Harvard Professor Finds Racial Profiling In Ads For Personal Data Site
Dr. Latisha Smith, who is an expert in decompression sicknesses afflicting deep sea divers, has cleared criminal background checks throughout her entire medical career. But anyone who searches her name may come across an ad suggesting that the Washington state physician has an arrest record.
Instantcheckmate.com, which calls itself the “Internet’s leading authority on background checks,” placed two ads that read, “Latisha Smith, arrested?” and “Latisha Smith Truth … Check Latisha Smith’s Arrests.”
A statistical analysis of the website, run by Harvard professor Latanya Sweeney, found that the company’s advertising disproportionately used copy including the word “arrested” for black-identifying names, even when the person had no arrest record.
Sweeney, who teaches government and has a doctorate in computer science, found that her own name had popped up in one of Instantcheckmate’s “arrested” ads when a colleague searched for one of her academic publications.
Sweeney than ran more than 120,000 searches for names given primarily to black or white children, and tested ads delivered for 2,400 real names 50 times each.
The name Ebony Jefferson — a black-identifying name — turned up an “Ebony Jefferson, arrested?” ad. But the white-identifying name Emily Jefferson turned up an ad that said, “We found Emily Jefferson.”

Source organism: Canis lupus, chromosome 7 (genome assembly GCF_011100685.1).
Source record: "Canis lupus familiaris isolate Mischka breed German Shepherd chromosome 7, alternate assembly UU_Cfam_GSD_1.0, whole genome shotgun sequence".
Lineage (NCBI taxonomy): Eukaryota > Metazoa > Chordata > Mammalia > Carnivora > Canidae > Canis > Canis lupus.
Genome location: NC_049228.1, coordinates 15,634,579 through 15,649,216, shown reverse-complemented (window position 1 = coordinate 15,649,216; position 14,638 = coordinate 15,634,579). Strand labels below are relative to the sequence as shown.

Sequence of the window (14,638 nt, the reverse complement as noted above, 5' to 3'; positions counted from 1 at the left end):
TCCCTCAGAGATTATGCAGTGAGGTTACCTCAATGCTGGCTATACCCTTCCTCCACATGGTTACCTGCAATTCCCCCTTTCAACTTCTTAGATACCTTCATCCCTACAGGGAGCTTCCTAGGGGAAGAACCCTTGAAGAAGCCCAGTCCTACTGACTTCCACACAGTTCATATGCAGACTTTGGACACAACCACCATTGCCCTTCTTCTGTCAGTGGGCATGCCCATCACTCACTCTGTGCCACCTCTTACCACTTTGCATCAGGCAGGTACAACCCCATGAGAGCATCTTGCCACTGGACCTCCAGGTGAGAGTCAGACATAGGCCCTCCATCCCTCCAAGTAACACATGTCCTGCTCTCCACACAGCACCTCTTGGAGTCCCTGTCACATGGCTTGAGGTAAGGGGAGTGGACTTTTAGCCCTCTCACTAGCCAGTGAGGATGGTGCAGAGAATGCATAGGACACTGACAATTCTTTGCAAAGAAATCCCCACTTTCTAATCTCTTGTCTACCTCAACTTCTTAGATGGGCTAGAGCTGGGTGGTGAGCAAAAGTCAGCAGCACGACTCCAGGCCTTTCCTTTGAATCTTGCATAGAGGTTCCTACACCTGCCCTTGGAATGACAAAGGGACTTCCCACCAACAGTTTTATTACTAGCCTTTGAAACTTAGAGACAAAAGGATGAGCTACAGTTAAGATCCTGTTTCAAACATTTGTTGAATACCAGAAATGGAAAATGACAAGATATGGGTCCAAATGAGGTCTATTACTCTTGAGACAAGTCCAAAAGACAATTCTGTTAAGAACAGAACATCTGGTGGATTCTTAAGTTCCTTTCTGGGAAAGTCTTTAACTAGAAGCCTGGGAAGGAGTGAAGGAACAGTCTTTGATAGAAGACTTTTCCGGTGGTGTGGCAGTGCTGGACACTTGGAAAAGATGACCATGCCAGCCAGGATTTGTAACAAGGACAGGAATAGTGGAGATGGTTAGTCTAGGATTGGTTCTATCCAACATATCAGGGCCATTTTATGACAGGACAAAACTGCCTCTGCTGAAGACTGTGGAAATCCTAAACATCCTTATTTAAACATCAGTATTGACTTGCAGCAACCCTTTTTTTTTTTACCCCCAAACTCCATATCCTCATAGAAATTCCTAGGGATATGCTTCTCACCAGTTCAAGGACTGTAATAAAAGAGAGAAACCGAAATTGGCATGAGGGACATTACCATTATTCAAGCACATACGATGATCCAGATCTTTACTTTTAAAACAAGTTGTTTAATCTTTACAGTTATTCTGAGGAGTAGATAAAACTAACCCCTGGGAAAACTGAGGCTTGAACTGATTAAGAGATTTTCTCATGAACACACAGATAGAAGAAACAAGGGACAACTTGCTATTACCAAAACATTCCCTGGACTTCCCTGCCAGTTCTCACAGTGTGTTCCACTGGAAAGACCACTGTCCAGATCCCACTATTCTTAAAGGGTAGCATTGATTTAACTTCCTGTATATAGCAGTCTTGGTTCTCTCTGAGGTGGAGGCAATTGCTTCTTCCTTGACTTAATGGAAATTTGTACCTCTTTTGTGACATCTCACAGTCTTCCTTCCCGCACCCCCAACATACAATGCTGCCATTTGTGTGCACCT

Searches for black-identifying names such as Latanya Smith, Latisha Smith, or Deshawn Williams often turned up the “arrested” ads. Less ethnic-sounding first names matched with the same last names typically did not return “arrested” ads.
Smith said, “As an African-American, I’m used to profiling like that. I think it’s horrendous that they get away with it.”
Instantcheckmate declined to comment.
Preliminary findings in Sweeney’s research found that names primarily assigned to black children generated “arrest” copy between 75 and 96 percent of the time. Names primarily assigned to white turned up more neutral copy, and the word “arrest” appeared between zero and 9 percent of the time.
Certain names, like Brad, fell outside of the pattern. That name turned up “arrest” copy 62 to 65 percent of the time. Sweeney found that ads appear regardless of whether the name has an arrest record attached to it.
FTC commissioner Julie Brill said, “It’s disturbing. I don’t know if it’s illegal … It’s something that we need to study to see if any enforcement action is needed.”
Are you surprised by Professor Sweeney’s findings? Have you experienced this yourself?
Update: Instant Checkmate reach out to our team following the publication of this story. Here is the company’s official response:
“As a point of fact, Instant Checkmate would like to state unequivocally that it has never engaged in racial profiling in Google AdWords.
We have absolutely no technology in place to even connect a name with a race and have never made any attempt to do so.
The very idea is contrary to our company’s most deeply held principles and values.”